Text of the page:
Person-Centered Therapy aims to help the client develop a realistic self-perception, healthy stress-management mechanisms, and a greater sense of positive personal worth. The role of the counselor in it is somewhat passive and is mainly focused to provide a patient with an opportunity to reflect on their feelings in a safe non-judgemental environment. Within this approach, the main role attributed to the therapist is to listen and ensure a restrain-free environment of warmth and tolerance. The main criteria of the PCT success is whether the client then able to fully accept their individuality.

Feminist Therapy

Feminist Therapy originated from the second wave feminism of 1960-s and was based on concerns that existing at the time counselling methods were not designed with women in mind (Kabir, 2017). Furthermore, many therapist practices were informed by sexist biases, victim-blaming, and the assumption of the traditional nuclear family and its values. Feminist Therapy focuses on women’s empowerment, assertiveness, self-esteem, and aid in liberation from the traditional gender norms. It also aims to make gender issues evident enough for women to move forward in their lives with awareness of how these norms affect their daily behaviors.

Generally speaking, Feminist therapy utilizes the traditional counselling techniques of open-end questions and reflection aid but puts them in the context of gender norms and social limitations in women lives. It utilizes journal writing, role playing, gender-role analysis, and intervention, power analysis, bibliotherapy, journal writing, identifying, and challenging untested beliefs and therapist self-disclosure (Kabir, 2017). This model of Therapy is easily applicable in the groups of women as topical conversations between group members may be a tool of self-reflection and analysis. It is important to specify, that these methods were designed with the assumption of a therapist and a client sharing the same gender, ensuring the effectiveness of the self-disclosure technique.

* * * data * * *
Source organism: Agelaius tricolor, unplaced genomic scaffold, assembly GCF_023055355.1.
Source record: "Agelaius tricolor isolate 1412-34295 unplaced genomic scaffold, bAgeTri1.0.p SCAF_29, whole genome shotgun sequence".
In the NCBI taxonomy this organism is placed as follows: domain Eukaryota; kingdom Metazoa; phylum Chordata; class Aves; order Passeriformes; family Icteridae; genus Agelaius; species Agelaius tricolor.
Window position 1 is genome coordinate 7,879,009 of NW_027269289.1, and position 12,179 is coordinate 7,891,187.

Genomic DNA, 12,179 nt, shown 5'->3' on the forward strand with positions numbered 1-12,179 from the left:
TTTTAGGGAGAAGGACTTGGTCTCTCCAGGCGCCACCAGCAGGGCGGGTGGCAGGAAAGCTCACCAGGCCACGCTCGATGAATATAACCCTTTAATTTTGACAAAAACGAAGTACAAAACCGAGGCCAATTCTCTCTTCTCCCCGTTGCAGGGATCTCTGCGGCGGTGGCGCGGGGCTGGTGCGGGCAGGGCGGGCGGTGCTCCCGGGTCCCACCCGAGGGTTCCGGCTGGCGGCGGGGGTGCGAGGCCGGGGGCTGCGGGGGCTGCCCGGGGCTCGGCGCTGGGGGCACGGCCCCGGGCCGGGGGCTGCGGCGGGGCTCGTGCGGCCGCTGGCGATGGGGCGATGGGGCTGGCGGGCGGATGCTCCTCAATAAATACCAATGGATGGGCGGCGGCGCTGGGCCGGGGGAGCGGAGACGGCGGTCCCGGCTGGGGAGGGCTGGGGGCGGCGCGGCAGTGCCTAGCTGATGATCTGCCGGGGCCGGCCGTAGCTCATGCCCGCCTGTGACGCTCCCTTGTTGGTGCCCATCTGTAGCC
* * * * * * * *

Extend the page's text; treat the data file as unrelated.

The main advantage and contribution of feminist Therapy lies in its focus on challenging pre-existing gender biases in psychotherapy. It criticizes patriarchal systems and sensitizes therapists to the gendered use of power in their relationships with clients (Kabir, 2017). Yet the Feminist Therapy has activist roots and is therefore limited by the lack of neutrality and the pre-disposition to making decisions instead of a client. It is determined by a political thought and has an ideology-based ideal outcome outlined with comparatively little consideration for clients’ individual circumstance. Finally, despite undoubtedly incorporating female perspectives into counselling, it has little account for race and class dynamics, being based on white middle-class heterosexual women.